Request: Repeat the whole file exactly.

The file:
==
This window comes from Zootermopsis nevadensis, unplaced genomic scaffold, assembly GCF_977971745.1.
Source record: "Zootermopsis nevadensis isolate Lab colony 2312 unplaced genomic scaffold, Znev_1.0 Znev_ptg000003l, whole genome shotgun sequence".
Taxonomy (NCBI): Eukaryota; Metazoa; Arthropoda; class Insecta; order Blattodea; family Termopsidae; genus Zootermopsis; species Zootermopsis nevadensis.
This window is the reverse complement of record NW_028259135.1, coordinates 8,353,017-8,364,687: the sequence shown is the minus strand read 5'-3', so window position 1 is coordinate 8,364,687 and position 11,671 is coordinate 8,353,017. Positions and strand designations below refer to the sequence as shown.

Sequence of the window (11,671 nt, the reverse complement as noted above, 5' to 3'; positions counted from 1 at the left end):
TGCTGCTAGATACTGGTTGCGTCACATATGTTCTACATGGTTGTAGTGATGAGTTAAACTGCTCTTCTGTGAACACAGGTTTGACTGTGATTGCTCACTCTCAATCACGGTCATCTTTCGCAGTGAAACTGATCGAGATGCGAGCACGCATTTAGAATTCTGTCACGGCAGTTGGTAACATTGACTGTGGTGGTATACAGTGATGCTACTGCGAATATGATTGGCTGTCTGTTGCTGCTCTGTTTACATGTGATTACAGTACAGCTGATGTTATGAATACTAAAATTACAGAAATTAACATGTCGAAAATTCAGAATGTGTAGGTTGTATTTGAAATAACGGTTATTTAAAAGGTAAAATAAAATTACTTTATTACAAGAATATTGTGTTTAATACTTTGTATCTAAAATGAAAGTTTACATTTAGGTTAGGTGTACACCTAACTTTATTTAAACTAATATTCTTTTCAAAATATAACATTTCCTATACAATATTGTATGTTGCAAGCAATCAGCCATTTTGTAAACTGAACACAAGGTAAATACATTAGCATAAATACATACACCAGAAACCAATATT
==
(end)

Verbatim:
This window comes from Zootermopsis nevadensis, unplaced genomic scaffold, assembly GCF_977971745.1.
Source record: "Zootermopsis nevadensis isolate Lab colony 2312 unplaced genomic scaffold, Znev_1.0 Znev_ptg000003l, whole genome shotgun sequence".
Taxonomy (NCBI): Eukaryota; Metazoa; Arthropoda; class Insecta; order Blattodea; family Termopsidae; genus Zootermopsis; species Zootermopsis nevadensis.
This window is the reverse complement of record NW_028259135.1, coordinates 8,353,017-8,364,687: the sequence shown is the minus strand read 5'-3', so window position 1 is coordinate 8,364,687 and position 11,671 is coordinate 8,353,017. Positions and strand designations below refer to the sequence as shown.

Sequence of the window (11,671 nt, the reverse complement as noted above, 5' to 3'; positions counted from 1 at the left end):
TGCTGCTAGATACTGGTTGCGTCACATATGTTCTACATGGTTGTAGTGATGAGTTAAACTGCTCTTCTGTGAACACAGGTTTGACTGTGATTGCTCACTCTCAATCACGGTCATCTTTCGCAGTGAAACTGATCGAGATGCGAGCACGCATTTAGAATTCTGTCACGGCAGTTGGTAACATTGACTGTGGTGGTATACAGTGATGCTACTGCGAATATGATTGGCTGTCTGTTGCTGCTCTGTTTACATGTGATTACAGTACAGCTGATGTTATGAATACTAAAATTACAGAAATTAACATGTCGAAAATTCAGAATGTGTAGGTTGTATTTGAAATAACGGTTATTTAAAAGGTAAAATAAAATTACTTTATTACAAGAATATTGTGTTTAATACTTTGTATCTAAAATGAAAGTTTACATTTAGGTTAGGTGTACACCTAACTTTATTTAAACTAATATTCTTTTCAAAATATAACATTTCCTATACAATATTGTATGTTGCAAGCAATCAGCCATTTTGTAAACTGAACACAAGGTAAATACATTAGCATAAATACATACACCAGAAACCAATATT